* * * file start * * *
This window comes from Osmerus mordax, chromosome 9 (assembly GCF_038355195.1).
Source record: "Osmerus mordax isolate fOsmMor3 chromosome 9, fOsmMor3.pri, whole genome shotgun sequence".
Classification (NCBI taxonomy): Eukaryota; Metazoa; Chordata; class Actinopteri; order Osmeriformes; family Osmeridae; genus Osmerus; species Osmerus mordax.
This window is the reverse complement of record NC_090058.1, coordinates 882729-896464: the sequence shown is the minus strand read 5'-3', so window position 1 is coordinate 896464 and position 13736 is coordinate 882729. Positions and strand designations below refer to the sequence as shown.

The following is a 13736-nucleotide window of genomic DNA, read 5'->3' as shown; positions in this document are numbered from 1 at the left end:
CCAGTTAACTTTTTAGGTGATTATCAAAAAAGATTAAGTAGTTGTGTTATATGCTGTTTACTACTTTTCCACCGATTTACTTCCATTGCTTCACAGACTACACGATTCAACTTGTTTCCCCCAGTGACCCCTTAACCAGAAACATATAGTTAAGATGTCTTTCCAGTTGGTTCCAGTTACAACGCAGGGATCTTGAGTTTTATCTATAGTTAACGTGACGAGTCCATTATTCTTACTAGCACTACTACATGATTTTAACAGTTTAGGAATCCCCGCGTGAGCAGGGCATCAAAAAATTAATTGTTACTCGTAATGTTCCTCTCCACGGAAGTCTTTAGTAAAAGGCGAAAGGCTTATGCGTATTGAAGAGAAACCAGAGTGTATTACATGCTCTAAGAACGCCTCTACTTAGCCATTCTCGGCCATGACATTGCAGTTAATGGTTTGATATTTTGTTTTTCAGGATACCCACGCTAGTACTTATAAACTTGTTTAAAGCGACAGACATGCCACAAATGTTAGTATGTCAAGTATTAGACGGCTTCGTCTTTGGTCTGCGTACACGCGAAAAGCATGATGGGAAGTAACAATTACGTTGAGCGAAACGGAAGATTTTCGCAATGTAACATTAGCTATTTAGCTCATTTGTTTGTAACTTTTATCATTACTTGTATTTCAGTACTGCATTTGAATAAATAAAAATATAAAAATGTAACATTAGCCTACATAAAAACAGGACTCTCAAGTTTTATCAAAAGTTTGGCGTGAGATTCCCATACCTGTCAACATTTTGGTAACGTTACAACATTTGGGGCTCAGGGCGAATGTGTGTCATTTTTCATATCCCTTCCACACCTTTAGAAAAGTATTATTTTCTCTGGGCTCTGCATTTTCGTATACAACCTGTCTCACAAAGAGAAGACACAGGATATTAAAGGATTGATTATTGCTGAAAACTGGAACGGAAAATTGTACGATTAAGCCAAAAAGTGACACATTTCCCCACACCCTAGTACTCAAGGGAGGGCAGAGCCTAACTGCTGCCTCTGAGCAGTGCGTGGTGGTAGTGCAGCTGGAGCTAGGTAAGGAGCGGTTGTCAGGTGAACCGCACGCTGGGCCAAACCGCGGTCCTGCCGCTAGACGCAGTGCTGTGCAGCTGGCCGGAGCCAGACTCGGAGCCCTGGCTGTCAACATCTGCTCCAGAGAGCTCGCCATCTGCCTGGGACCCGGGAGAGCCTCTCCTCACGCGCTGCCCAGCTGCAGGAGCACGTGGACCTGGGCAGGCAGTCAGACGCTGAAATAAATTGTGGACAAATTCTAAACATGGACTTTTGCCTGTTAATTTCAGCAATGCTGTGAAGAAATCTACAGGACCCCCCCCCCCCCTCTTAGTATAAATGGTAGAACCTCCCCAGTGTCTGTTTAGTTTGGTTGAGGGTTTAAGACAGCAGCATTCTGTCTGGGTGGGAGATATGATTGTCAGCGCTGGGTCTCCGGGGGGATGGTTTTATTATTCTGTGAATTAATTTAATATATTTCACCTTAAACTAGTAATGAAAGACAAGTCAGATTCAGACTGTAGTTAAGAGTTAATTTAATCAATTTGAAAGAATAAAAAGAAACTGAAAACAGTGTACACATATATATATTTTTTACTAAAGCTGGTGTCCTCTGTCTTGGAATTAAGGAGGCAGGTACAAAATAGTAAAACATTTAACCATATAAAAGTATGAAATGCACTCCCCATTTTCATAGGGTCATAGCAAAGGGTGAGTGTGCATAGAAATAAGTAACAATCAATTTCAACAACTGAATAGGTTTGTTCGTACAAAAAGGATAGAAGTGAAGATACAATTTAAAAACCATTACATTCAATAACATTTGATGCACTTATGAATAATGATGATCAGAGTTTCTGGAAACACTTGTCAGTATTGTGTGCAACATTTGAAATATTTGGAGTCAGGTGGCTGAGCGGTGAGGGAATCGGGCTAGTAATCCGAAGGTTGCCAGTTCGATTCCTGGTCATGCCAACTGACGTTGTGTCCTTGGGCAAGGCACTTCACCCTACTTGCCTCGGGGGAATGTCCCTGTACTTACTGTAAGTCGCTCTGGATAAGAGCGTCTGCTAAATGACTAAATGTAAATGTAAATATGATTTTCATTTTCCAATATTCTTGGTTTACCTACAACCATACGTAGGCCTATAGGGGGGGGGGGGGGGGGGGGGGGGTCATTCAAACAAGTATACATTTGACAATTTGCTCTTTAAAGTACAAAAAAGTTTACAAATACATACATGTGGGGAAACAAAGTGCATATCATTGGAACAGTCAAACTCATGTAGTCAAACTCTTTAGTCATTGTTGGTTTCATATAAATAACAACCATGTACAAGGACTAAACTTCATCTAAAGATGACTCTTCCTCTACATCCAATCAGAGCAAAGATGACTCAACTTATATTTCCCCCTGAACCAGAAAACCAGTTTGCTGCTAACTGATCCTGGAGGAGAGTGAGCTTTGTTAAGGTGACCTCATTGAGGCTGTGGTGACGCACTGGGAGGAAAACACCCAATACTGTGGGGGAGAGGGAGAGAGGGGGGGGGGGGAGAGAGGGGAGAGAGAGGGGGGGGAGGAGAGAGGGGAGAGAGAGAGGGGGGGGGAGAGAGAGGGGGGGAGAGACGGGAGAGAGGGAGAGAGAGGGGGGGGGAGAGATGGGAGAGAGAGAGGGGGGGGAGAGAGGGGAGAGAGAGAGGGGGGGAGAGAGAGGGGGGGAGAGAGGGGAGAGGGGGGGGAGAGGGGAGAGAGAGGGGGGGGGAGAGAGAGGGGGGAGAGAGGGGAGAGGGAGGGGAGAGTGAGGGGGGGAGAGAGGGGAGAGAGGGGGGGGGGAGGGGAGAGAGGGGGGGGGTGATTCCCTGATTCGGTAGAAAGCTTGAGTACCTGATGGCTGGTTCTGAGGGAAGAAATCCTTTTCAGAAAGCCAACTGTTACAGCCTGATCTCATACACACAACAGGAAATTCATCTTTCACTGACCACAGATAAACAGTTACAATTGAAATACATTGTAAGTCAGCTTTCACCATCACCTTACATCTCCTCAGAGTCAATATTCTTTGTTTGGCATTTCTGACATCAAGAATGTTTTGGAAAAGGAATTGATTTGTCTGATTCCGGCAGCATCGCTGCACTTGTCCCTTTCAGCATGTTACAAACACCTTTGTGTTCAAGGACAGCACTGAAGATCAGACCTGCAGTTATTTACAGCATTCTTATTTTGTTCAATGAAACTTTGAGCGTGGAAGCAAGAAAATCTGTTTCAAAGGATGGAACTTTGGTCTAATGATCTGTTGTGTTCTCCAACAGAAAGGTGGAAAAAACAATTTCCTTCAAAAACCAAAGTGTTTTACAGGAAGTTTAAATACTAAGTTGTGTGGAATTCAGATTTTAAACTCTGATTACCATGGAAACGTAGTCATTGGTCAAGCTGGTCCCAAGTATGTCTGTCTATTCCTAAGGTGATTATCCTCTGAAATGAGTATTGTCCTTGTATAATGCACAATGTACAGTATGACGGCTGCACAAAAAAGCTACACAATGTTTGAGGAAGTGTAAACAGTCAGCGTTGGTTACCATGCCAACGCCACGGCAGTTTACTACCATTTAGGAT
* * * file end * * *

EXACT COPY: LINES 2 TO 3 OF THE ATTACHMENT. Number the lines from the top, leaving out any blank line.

Source record: "Osmerus mordax isolate fOsmMor3 chromosome 9, fOsmMor3.pri, whole genome shotgun sequence".
Classification (NCBI taxonomy): Eukaryota; Metazoa; Chordata; class Actinopteri; order Osmeriformes; family Osmeridae; genus Osmerus; species Osmerus mordax.